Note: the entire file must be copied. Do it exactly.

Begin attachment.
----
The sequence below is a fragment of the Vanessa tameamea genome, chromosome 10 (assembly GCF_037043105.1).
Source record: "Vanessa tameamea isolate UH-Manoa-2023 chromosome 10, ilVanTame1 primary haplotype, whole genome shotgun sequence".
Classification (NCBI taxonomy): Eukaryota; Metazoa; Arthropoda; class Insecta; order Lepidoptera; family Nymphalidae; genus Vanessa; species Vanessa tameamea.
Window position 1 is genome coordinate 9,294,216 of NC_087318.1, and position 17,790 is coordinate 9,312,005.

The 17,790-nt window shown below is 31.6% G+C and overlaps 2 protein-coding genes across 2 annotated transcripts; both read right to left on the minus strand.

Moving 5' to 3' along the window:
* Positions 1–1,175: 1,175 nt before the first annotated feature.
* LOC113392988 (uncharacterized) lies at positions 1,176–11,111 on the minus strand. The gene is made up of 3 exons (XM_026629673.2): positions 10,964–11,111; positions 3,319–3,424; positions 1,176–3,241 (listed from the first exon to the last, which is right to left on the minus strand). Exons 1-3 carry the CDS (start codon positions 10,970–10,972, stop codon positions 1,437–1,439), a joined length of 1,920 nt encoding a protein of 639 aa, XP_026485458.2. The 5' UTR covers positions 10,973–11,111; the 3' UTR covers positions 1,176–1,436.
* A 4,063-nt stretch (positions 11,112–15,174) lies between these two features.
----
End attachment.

The sequence below is a fragment of the Vanessa tameamea genome, chromosome 10 (assembly GCF_037043105.1).
Source record: "Vanessa tameamea isolate UH-Manoa-2023 chromosome 10, ilVanTame1 primary haplotype, whole genome shotgun sequence".
Classification (NCBI taxonomy): Eukaryota; Metazoa; Arthropoda; class Insecta; order Lepidoptera; family Nymphalidae; genus Vanessa; species Vanessa tameamea.
Window position 1 is genome coordinate 9,294,216 of NC_087318.1, and position 17,790 is coordinate 9,312,005.

The 17,790-nt window shown below is 31.6% G+C and overlaps 2 protein-coding genes across 2 annotated transcripts; both read right to left on the minus strand.

Moving 5' to 3' along the window:
* Positions 1–1,175: 1,175 nt before the first annotated feature.
* LOC113392988 (uncharacterized) lies at positions 1,176–11,111 on the minus strand. The gene is made up of 3 exons (XM_026629673.2): positions 10,964–11,111; positions 3,319–3,424; positions 1,176–3,241 (listed from the first exon to the last, which is right to left on the minus strand). Exons 1-3 carry the CDS (start codon positions 10,970–10,972, stop codon positions 1,437–1,439), a joined length of 1,920 nt encoding a protein of 639 aa, XP_026485458.2. The 5' UTR covers positions 10,973–11,111; the 3' UTR covers positions 1,176–1,436.
* A 4,063-nt stretch (positions 11,112–15,174) lies between these two features.